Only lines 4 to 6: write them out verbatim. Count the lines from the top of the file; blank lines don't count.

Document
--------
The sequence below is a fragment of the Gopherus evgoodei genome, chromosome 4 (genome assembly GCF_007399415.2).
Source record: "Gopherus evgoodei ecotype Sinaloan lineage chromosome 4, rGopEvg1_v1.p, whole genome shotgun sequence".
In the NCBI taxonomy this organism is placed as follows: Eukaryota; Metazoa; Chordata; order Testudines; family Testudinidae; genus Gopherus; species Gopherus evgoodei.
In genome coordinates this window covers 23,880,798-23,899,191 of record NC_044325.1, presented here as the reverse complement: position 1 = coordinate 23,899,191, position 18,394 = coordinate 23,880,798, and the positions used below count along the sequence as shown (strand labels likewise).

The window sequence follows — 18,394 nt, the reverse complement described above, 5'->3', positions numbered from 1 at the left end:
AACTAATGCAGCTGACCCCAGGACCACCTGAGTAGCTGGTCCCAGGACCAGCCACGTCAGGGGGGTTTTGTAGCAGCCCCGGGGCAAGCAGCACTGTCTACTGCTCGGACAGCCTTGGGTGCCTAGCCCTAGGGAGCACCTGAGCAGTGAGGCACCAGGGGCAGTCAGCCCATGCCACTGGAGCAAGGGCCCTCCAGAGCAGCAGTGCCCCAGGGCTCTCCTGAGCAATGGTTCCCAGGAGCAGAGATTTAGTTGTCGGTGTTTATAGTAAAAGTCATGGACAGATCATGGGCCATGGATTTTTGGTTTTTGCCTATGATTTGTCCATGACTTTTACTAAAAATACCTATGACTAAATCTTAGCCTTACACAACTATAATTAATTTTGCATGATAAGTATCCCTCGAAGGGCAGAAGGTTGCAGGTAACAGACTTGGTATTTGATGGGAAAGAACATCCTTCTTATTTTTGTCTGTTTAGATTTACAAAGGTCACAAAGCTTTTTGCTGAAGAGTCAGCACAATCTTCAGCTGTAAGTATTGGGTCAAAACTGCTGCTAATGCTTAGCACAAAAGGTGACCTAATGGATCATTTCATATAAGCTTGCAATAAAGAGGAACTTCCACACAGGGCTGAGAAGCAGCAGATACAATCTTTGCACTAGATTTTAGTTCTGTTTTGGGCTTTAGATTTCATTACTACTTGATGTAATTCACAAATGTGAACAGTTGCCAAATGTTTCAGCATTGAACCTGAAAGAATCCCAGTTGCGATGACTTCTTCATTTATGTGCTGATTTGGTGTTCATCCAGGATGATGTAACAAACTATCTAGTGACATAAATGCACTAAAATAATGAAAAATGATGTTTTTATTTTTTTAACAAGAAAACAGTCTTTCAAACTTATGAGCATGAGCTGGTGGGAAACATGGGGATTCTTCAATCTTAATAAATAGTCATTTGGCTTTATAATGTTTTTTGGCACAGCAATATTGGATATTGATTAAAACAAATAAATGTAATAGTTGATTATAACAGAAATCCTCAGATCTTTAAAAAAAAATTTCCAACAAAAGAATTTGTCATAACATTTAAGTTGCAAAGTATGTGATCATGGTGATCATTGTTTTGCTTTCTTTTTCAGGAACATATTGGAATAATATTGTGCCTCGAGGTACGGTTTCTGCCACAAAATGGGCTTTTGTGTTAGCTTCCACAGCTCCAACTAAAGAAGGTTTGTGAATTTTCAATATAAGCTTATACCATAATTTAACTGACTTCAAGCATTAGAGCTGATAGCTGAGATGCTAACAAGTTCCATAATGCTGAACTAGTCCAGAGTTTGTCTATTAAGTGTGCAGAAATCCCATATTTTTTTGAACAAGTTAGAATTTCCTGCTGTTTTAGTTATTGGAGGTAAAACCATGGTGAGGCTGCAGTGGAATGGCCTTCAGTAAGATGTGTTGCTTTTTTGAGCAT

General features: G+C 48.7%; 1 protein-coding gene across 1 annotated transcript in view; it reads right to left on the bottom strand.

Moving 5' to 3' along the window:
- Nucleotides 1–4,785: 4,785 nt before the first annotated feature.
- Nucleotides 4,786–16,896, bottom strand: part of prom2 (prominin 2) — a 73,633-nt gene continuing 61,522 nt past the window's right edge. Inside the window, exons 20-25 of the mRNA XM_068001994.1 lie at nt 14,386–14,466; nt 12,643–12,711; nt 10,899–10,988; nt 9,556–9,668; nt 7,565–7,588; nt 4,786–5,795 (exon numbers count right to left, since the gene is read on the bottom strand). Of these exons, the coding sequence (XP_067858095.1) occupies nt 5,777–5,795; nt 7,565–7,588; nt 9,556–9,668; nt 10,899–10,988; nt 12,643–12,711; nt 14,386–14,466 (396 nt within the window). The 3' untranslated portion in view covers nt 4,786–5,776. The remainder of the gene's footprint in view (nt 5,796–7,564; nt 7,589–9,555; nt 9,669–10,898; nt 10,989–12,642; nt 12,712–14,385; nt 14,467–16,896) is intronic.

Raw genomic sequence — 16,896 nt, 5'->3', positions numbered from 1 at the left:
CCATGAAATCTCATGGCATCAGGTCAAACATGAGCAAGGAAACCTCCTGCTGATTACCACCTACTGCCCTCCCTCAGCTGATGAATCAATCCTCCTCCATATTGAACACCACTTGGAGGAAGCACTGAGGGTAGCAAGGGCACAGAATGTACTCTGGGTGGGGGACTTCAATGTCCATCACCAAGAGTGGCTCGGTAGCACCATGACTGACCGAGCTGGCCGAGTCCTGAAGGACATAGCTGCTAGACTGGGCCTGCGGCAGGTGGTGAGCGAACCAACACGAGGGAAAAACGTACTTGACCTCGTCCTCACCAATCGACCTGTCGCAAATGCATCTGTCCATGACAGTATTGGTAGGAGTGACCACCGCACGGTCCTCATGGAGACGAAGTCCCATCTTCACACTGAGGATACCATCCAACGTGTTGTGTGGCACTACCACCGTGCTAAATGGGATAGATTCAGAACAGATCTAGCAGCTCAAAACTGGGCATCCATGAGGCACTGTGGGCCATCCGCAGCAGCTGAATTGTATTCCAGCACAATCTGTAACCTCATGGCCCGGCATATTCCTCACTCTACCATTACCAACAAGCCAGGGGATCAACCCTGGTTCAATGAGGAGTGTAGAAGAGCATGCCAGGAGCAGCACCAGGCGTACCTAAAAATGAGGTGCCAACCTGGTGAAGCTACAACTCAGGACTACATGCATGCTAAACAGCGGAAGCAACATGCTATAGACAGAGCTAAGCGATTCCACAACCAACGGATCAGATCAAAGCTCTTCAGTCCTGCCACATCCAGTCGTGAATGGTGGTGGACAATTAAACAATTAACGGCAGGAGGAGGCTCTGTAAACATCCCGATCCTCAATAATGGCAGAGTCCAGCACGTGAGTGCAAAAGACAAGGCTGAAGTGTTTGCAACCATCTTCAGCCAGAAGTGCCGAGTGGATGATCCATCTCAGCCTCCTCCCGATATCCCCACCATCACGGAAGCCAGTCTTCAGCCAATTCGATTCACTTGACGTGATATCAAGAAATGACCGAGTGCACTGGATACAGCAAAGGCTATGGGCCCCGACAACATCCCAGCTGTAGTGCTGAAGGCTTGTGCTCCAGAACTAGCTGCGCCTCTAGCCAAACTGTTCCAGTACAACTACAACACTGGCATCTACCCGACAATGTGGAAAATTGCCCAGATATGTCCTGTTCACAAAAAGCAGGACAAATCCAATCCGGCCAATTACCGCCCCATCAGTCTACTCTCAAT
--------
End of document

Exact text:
In genome coordinates this window covers 23,880,798-23,899,191 of record NC_044325.1, presented here as the reverse complement: position 1 = coordinate 23,899,191, position 18,394 = coordinate 23,880,798, and the positions used below count along the sequence as shown (strand labels likewise).

The window sequence follows — 18,394 nt, the reverse complement described above, 5'->3', positions numbered from 1 at the left end:
AACTAATGCAGCTGACCCCAGGACCACCTGAGTAGCTGGTCCCAGGACCAGCCACGTCAGGGGGGTTTTGTAGCAGCCCCGGGGCAAGCAGCACTGTCTACTGCTCGGACAGCCTTGGGTGCCTAGCCCTAGGGAGCACCTGAGCAGTGAGGCACCAGGGGCAGTCAGCCCATGCCACTGGAGCAAGGGCCCTCCAGAGCAGCAGTGCCCCAGGGCTCTCCTGAGCAATGGTTCCCAGGAGCAGAGATTTAGTTGTCGGTGTTTATAGTAAAAGTCATGGACAGATCATGGGCCATGGATTTTTGGTTTTTGCCTATGATTTGTCCATGACTTTTACTAAAAATACCTATGACTAAATCTTAGCCTTACACAACTATAATTAATTTTGCATGATAAGTATCCCTCGAAGGGCAGAAGGTTGCAGGTAACAGACTTGGTATTTGATGGGAAAGAACATCCTTCTTATTTTTGTCTGTTTAGATTTACAAAGGTCACAAAGCTTTTTGCTGAAGAGTCAGCACAATCTTCAGCTGTAAGTATTGGGTCAAAACTGCTGCTAATGCTTAGCACAAAAGGTGACCTAATGGATCATTTCATATAAGCTTGCAATAAAGAGGAACTTCCACACAGGGCTGAGAAGCAGCAGATACAATCTTTGCACTAGATTTTAGTTCTGTTTTGGGCTTTAGATTTCATTACTACTTGATGTAATTCACAAATGTGAACAGTTGCCAAATGTTTCAGCATTGAACCTGAAAGAATCCCAGTTGCGATGACTTCTTCATTTATGTGCTGATTTGGTGTTCATCCAGGATGATGTAACAAACTATCTAGTGACATAAATGCACTAAAATAATGAAAAATGATGTTTTTATTTTTTTAACAAGAAAACAGTCTTTCAAACTTATGAGCATGAGCTGGTGGGAAACATGGGGATTCTTCAATCTTAATAAATAGTCATTTGGCTTTATAATGTTTTTTGGCACAGCAATATTGGATATTGATTAAAACAAATAAATGTAATAGTTGATTATAACAGAAATCCTCAGATCTTTAAAAAAAAATTTCCAACAAAAGAATTTGTCATAACATTTAAGTTGCAAAGTATGTGATCATGGTGATCATTGTTTTGCTTTCTTTTTCAGGAACATATTGGAATAATATTGTGCCTCGAGGTACGGTTTCTGCCACAAAATGGGCTTTTGTGTTAGCTTCCACAGCTCCAACTAAAGAAGGTTTGTGAATTTTCAATATAAGCTTATACCATAATTTAACTGACTTCAAGCATTAGAGCTGATAGCTGAGATGCTAACAAGTTCCATAATGCTGAACTAGTCCAGAGTTTGTCTATTAAGTGTGCAGAAATCCCATATTTTTTTGAACAAGTTAGAATTTCCTGCTGTTTTAGTTATTGGAGGTAAAACCATGGTGAGGCTGCAGTGGAATGGCCTTCAGTAAGATGTGTTGCTTTTTTGAGCAT